Last year bore bitter fruit for Goldman Sachs (GS), the investment banking and securities powerhouse. Revenues from trading, a main revenue driver, were weak. Fees even shrank in Goldman’s mergers and acquisitions division, a core business. As a result of the tough year, Goldman’s stock got sideswiped, plummeting 44 percent by year-end 2011.
But there are more woes ahead. Potential charges stemming from lawsuits, along with government agency investigations, are weighing down Goldman shares. The Federal Reserve passed stringent rules for the largest U.S. banking institutions, including Goldman, which turned into a bank during the crisis to avail itself of federal bailout help.
Still, the Wall Street firm has built its once-golden reputation on core strengths. Goldman has a global footprint and strong client relationships, note S&P analysts. Early last year, the firm bought India’s Benchmark Asset Management Co., a major player in exchange-traded funds. Goldman also is planning to prime the revenue pump with other investments in growing regions.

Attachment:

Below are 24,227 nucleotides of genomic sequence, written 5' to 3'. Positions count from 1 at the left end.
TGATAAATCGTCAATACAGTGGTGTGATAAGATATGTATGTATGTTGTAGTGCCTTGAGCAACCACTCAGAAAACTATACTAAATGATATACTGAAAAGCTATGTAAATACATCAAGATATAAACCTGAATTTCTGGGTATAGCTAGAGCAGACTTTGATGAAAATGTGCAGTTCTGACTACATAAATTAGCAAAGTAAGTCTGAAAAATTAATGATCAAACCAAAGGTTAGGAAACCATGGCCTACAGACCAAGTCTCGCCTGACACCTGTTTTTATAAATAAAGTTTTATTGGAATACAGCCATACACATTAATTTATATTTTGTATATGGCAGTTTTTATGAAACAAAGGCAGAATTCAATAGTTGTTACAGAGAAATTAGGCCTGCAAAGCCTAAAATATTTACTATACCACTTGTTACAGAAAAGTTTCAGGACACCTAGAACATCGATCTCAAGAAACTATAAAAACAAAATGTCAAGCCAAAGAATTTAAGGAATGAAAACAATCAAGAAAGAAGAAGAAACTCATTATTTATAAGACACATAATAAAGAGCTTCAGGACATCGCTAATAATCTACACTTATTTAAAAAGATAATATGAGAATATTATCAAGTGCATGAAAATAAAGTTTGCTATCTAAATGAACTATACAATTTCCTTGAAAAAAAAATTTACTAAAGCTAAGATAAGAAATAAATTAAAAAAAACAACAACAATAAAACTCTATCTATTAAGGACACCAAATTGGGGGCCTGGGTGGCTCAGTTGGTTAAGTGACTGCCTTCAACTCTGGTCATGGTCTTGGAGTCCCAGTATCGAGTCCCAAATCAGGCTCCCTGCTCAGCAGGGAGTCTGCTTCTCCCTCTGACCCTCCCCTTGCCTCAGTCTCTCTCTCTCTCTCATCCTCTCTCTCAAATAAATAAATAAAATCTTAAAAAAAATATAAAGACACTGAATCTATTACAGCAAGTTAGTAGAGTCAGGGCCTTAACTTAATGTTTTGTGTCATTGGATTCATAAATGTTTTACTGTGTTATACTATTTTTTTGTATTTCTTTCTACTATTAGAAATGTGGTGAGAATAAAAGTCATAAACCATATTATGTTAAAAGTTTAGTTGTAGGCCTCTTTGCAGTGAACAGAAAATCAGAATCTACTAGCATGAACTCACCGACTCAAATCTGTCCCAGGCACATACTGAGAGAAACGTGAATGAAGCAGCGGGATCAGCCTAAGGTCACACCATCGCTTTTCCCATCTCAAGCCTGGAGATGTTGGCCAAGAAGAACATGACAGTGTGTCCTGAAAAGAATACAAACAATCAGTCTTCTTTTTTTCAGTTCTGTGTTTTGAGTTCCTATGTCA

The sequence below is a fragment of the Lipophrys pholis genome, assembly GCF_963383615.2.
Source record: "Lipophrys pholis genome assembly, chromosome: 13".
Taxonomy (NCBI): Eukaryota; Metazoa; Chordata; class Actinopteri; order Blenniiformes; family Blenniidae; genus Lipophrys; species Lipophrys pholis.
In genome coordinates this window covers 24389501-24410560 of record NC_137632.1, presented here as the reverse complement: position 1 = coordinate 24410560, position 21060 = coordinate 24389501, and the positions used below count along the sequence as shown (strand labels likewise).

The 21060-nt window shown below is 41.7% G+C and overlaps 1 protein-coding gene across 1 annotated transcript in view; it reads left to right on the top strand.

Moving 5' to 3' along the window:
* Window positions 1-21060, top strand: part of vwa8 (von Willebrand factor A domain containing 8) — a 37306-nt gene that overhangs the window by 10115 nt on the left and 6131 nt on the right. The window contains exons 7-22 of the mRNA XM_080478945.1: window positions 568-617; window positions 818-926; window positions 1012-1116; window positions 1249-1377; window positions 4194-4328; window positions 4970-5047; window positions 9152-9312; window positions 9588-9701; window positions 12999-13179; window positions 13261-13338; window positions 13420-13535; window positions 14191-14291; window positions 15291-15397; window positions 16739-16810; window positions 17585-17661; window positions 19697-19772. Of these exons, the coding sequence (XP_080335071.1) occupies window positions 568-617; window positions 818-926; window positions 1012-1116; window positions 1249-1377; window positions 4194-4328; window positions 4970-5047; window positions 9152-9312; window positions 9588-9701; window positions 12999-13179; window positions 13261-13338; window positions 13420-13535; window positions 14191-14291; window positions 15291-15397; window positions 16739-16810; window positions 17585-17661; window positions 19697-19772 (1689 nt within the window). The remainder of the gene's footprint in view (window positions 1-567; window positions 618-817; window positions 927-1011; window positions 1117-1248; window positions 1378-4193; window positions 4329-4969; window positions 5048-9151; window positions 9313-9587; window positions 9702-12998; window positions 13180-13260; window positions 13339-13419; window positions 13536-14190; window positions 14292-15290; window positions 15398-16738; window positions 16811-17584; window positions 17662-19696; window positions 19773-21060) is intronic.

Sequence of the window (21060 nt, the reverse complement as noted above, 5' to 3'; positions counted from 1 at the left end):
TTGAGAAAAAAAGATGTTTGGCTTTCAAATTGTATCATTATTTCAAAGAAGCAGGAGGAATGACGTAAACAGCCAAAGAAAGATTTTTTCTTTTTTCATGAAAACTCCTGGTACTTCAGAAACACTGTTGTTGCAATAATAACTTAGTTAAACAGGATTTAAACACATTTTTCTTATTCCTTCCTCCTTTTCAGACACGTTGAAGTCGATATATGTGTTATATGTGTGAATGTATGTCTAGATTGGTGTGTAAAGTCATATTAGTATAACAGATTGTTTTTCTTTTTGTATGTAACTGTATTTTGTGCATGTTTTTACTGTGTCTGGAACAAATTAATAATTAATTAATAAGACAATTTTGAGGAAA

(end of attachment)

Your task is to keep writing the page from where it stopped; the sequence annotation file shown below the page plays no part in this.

For now, though, Goldman is muddling along. Third quarter losses per share were 84 cents, compared to a $2.98 gain a year ago. Net revenues sank to $3.59 billion, compared to $10.7 billion last year. “Our results were significantly impacted by the environment,” noted Goldman CEO Lloyd Blankfein.
Of the 30 analysts followed by Thomson/First Call, five have strong buy recommendations on GS and 12 have buys, with 12 holds and one underperform.
Wells Fargo recently downgraded Goldman to market perform, citing its vulnerability to a deteriorating global economy. Instead, analysts see greater upside potential in JP Morgan Chase (JPM) and PNC Financial Services Group (PNC).
The company reports next on Jan. 18.
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